The average mortality data were subjected to probit analysis for calculating LC50, LC90, and other statistics such as chi-square, slope, and regression values were calculated by using the software Statistical Package for Social Sciences (SPSS) version 18.0 for windows; significance level was set at .

3. Results

The larvicidal activity of different solvent extract of C. excavata tested against different vector mosquitoes and a field pest is shown in Figure 1. Dose dependent larval mortality was observed with the present experiment; that is, as the concentration increases the rate of larval mortality was also increased. Among the various concentrations tested, 500 ppm showed remarkable activity and among the solvents, methanol extract was found to have significant activity. Thus, the LC50 and LC90 were significantly lower than other solvent extracts (Table 1). Similar trends were also observed with the ovicidal activity. Maximum percentage of eggs was killed when they were exposed to 500 ppm concentration of the methanol extract as it is evidenced from Figure 2.

4. Discussion

This study showed that different extracts of C. excavata have significant larvicidal and ovicidal activities against A. aegypti, An. stephensi, C. quinquefasciatus, and S. litura. These results are comparable with an earlier report by Mathivanan et al., [27] who reported similar results with methanol extract of the plant Ervatamia coronaria which showed promising larvicidal and ovicidal activity against Anopheles stephensi. Recently, Ojewole et al. [28] reported a pronounced larvicidal activity from root, bark, stem, and leaf extracts of Senna didymo botrya against the larvae of Anopheles fluviatilis. Methanolic leaf extracts of Momordica charantia, Trichosanthes anguina, Luffa acutangula, Benincasa cerifera, and Citrullus vulgaris were toxic to late third instar larvae of C. quinquefasciatus [29]. In tropical countries, plants are known to possess larvicidal, ovicidal, and adulticidal activities [30]. The findings of the present investigation revealed that C. excavata possessed remarkable larvicidal and ovicidal activities against selected pest and mosquitoes. Earlier, several authors reported that the crude extracts of various plants are effective towards the control of various species of mosquitoes either at larval stage or at egg stage [3135]. Recently, the leaf extracts of Hyptis suaveolens were found to have remarkable effect on Anopheles gambiae [36]. To support the present findings earlier reports of various authors [3742] showed that statistically significant larvicidal and ovicidal activities were recorded against the important lepidopteran field pest, S. litura.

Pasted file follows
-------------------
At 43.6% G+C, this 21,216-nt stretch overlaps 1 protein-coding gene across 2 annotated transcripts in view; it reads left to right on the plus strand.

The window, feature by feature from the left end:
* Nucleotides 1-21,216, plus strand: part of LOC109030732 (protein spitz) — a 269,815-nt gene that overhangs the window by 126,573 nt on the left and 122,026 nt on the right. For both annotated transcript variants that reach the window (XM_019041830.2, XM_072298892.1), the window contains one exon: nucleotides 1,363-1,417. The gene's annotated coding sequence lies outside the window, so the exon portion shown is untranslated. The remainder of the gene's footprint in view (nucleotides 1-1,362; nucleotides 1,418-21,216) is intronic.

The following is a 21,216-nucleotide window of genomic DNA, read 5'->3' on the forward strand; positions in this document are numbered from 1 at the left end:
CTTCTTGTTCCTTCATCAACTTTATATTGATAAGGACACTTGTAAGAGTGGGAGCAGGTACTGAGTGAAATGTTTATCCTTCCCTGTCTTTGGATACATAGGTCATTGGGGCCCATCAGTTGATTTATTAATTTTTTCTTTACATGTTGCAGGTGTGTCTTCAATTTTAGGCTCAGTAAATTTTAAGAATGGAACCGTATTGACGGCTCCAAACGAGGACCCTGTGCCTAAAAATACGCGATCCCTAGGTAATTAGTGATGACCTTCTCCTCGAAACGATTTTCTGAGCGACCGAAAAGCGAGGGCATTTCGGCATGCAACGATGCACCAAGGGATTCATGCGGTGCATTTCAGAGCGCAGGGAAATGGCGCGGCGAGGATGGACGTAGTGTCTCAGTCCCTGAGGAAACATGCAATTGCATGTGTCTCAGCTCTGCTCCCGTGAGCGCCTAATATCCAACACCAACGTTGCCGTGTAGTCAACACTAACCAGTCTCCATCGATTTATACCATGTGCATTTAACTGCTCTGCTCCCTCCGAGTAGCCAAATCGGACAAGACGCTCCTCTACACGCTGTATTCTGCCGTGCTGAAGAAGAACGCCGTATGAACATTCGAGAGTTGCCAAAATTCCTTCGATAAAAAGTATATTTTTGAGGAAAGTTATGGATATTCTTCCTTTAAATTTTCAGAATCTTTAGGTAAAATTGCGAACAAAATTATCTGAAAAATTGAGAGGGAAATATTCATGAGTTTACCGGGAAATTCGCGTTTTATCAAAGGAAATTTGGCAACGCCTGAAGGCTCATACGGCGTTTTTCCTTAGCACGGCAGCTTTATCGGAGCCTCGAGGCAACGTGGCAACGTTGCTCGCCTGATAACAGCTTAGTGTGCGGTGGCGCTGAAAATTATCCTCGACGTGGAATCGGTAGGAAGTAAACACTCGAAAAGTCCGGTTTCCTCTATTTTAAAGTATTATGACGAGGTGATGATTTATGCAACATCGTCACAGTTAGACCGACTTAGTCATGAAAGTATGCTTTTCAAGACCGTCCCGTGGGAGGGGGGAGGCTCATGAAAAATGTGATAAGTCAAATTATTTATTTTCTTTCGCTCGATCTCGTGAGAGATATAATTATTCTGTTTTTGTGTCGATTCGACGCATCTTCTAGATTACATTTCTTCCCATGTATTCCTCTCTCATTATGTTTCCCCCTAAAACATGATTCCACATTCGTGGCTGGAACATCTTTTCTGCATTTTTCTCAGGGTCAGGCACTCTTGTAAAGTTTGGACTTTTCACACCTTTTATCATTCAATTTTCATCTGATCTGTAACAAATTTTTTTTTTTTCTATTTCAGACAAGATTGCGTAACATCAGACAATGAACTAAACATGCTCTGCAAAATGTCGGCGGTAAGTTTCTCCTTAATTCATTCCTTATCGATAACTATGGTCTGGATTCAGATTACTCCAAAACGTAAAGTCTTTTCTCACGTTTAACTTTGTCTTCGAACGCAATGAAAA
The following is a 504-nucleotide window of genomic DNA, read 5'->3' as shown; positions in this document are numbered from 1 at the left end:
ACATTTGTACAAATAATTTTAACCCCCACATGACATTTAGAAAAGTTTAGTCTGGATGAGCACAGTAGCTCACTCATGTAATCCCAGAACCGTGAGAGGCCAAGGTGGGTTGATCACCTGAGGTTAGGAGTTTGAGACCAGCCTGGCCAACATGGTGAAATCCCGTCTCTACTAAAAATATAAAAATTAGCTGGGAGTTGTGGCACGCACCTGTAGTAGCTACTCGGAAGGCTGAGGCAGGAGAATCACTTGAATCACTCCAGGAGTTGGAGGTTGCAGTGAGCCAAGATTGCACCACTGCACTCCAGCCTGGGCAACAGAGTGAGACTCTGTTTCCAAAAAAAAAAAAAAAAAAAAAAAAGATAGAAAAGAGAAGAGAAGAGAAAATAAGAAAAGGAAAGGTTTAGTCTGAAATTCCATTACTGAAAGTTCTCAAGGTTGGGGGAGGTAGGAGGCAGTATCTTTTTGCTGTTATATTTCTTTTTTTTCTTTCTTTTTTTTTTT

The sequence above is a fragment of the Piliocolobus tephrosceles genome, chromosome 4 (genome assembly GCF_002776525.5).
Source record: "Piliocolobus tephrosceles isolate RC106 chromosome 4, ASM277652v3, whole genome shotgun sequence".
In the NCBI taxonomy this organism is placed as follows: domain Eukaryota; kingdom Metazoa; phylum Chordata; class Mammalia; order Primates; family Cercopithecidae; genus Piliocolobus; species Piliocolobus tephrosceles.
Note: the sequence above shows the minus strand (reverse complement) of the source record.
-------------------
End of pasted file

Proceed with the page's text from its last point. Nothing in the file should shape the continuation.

5. Conclusion

The methanol extract of C. excavata at higher concentration showed maximum larvicidal and ovicidal activity against tested mosquitoes and a field pest S. litura. Hence it is inferred that the methanol extract of Clausena excavata can be used further for the isolation of active molecules to develop a new botanical formulation and this may serve as an effective phytopesticides to control the vectors and pest in the near future. We are continuing to develop phytopesticides as a biocide for medically important vectors and an agricultural field pest.

Conflict of Interests

The authors declare that they have no conflict of interests.


Authors are gratefully thankful to Professor N. Kalaichelvi, Head of Department of Zoology The Principal, Government Arts College (Autonomous), Nandanam, for their support and laboratory facilities provided. The authors are also thankful to University Grants Commission (UGC, New Delhi; Reference no. 42-583/2013 (SR)) for their financial assistance.